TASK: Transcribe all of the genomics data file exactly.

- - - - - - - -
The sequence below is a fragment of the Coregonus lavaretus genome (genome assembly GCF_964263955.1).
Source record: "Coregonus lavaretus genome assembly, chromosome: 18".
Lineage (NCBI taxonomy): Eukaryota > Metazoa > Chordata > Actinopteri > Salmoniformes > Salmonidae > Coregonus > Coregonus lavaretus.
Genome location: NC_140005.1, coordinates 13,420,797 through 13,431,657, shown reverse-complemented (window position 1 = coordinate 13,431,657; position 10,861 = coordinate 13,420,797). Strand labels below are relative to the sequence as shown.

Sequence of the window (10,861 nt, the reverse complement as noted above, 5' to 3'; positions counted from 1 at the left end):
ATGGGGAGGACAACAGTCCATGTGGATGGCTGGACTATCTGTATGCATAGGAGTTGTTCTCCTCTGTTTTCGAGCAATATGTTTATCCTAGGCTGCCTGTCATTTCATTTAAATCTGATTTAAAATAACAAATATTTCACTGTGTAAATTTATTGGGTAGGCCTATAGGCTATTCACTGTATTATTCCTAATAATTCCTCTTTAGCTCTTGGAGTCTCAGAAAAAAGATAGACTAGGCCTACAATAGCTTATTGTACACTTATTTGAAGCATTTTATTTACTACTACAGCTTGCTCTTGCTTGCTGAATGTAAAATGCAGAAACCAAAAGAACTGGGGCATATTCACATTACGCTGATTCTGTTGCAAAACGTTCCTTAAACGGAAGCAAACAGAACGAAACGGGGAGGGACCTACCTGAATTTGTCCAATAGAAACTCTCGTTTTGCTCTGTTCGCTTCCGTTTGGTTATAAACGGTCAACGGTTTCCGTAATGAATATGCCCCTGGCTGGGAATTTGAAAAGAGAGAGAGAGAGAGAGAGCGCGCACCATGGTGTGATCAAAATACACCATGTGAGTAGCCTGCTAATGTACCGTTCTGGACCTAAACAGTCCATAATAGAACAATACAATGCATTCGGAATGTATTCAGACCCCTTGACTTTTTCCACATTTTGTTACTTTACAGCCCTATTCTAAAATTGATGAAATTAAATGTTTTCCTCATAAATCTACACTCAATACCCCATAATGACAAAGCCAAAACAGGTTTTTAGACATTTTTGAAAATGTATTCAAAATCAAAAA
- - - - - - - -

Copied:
The sequence below is a fragment of the Coregonus lavaretus genome (genome assembly GCF_964263955.1).
Source record: "Coregonus lavaretus genome assembly, chromosome: 18".
Lineage (NCBI taxonomy): Eukaryota > Metazoa > Chordata > Actinopteri > Salmoniformes > Salmonidae > Coregonus > Coregonus lavaretus.
Genome location: NC_140005.1, coordinates 13,420,797 through 13,431,657, shown reverse-complemented (window position 1 = coordinate 13,431,657; position 10,861 = coordinate 13,420,797). Strand labels below are relative to the sequence as shown.

Sequence of the window (10,861 nt, the reverse complement as noted above, 5' to 3'; positions counted from 1 at the left end):
ATGGGGAGGACAACAGTCCATGTGGATGGCTGGACTATCTGTATGCATAGGAGTTGTTCTCCTCTGTTTTCGAGCAATATGTTTATCCTAGGCTGCCTGTCATTTCATTTAAATCTGATTTAAAATAACAAATATTTCACTGTGTAAATTTATTGGGTAGGCCTATAGGCTATTCACTGTATTATTCCTAATAATTCCTCTTTAGCTCTTGGAGTCTCAGAAAAAAGATAGACTAGGCCTACAATAGCTTATTGTACACTTATTTGAAGCATTTTATTTACTACTACAGCTTGCTCTTGCTTGCTGAATGTAAAATGCAGAAACCAAAAGAACTGGGGCATATTCACATTACGCTGATTCTGTTGCAAAACGTTCCTTAAACGGAAGCAAACAGAACGAAACGGGGAGGGACCTACCTGAATTTGTCCAATAGAAACTCTCGTTTTGCTCTGTTCGCTTCCGTTTGGTTATAAACGGTCAACGGTTTCCGTAATGAATATGCCCCTGGCTGGGAATTTGAAAAGAGAGAGAGAGAGAGAGAGCGCGCACCATGGTGTGATCAAAATACACCATGTGAGTAGCCTGCTAATGTACCGTTCTGGACCTAAACAGTCCATAATAGAACAATACAATGCATTCGGAATGTATTCAGACCCCTTGACTTTTTCCACATTTTGTTACTTTACAGCCCTATTCTAAAATTGATGAAATTAAATGTTTTCCTCATAAATCTACACTCAATACCCCATAATGACAAAGCCAAAACAGGTTTTTAGACATTTTTGAAAATGTATTCAAAATCAAAAA